Don’t mistake for intuition what may have simply taken twenty years of study and practice to master.
And how devastating that can be to the real process of learning, acquiring knowledge and skill, and one day, perhaps achieving a level of mastery.
The Same Poem
When I was working on poem revisions for my MFA creative thesis, I was near completion with a collection of about twenty-five poems that were finished, and another eight that I was wrestling with for various reasons.
Finished meant not that I was certain I had crafted a great poem. It meant for the intention of this collection of poems, and for each individual poem, and for the scope that each poem strives to live within, I created and revised and revised and revised with every shred of everything I had.
But the final eight were unrelenting in their revelations of how clearly they didn’t work in relation to what I was trying to do. One afternoon, huddled in the corner of my couch with my laptop propped on a pillow and printouts of the poems around me, I set out, determined to complete revisions for at least one of the elusive eight.
I picked three that I would work with. I read each of them. I read them out loud. I read them again. I moved some lines around. I moved the lines back. I added words. I took away words. And they remained, broken.
I was frustrated. Nothing was working. Revision was done for the day.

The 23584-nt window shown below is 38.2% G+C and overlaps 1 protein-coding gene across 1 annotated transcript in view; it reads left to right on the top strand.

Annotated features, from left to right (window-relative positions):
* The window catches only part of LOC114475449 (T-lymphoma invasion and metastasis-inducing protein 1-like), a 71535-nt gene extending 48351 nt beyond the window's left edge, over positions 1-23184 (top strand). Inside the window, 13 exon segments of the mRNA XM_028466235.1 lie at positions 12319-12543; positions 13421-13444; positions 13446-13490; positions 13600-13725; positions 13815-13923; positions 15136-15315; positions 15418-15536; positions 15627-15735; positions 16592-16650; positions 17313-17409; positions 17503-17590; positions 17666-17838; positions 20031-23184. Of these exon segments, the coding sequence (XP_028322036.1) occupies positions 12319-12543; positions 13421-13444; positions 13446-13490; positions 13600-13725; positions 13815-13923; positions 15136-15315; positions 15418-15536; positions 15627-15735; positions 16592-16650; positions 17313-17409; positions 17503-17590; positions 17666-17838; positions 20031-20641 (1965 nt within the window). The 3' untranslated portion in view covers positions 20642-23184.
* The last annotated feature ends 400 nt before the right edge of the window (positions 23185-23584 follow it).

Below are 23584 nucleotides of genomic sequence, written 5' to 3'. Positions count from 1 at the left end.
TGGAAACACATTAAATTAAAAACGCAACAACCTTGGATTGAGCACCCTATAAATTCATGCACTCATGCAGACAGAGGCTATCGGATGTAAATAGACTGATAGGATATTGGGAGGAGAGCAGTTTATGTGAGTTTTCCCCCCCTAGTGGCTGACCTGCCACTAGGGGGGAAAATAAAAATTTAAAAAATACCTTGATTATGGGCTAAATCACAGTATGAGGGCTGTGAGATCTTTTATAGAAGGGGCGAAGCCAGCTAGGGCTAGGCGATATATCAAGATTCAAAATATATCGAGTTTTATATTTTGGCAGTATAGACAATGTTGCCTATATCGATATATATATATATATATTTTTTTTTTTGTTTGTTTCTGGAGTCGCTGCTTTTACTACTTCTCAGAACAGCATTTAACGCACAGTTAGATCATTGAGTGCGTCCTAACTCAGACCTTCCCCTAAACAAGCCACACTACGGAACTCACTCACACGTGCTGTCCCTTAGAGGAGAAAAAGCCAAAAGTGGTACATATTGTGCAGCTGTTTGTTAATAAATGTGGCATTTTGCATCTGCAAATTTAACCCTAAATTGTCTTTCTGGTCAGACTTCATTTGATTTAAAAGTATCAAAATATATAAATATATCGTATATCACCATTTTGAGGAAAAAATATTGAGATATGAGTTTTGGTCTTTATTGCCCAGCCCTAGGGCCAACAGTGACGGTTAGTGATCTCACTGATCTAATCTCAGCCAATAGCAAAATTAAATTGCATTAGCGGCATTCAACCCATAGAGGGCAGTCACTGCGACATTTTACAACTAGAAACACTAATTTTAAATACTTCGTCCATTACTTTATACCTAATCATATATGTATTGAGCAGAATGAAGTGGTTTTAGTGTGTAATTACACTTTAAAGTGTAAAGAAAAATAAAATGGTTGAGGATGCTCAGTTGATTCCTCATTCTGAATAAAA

A few days later, I was out for a short walk, a wonderful habit that I had started to integrate into my mornings. I don’t remember thinking about anything in particular. Not my writing. Not my day. Not really anything.
I stopped, mouth open in the middle of the sidewalk when it occurred to me.
Ohmygod. What if I’m just writing the same poem?
I stepped one foot forward. Stopped..
Wait. I am. I'm writing the same poem.
I started walking again. The lines started interweaving and lining up in a new way right then. It didn’t matter that one was in first person and one was in third person. Small details to be worked out. The merge was strange and beautiful.
I’m embarrassed to say the above process repeated itself with the next two sets of revisions I tackled. And I mean fully repeated itself from the angst of broken poems to the failure of my revision attempts to the jaw-opening moment of realization.
Ohmygod. What if I’m writing the same poem?
And each time, as eight poems became three poems, a clarity and strangeness emerged that I never could have anticipated or planned.
As In Creativity, In Life
More recently, I’ve been mulling over all of the academic and professional paths I’ve taken and wondering what the meaning of it all has been.
I’ve studied literature, psychoanalysis, intercultural communication, and writing. I’ve worked with at-risk youth and children with special needs. I’ve been an admin assistant, an events coordinator, and a patient care coordinator.
Now my professional life exists once again as a massage therapist, a skill I learned when I was 19, before any of these other experiences also shaped who I am.
How do I let everything that I’ve done, all of the accumulated knowledge have a presence within what I do?
Maybe I did eventually learn something from that revision process. This time, at least for now, I've been able to skip the angst and find a space of strange beauty through the persistent question:
What if I'm writing the same poem?
Every day, a little more clarity as I see how each line relates to another. I see greater cause and reason for my more recent pursuits. They are lines not yet written, a piece of the emerging whole.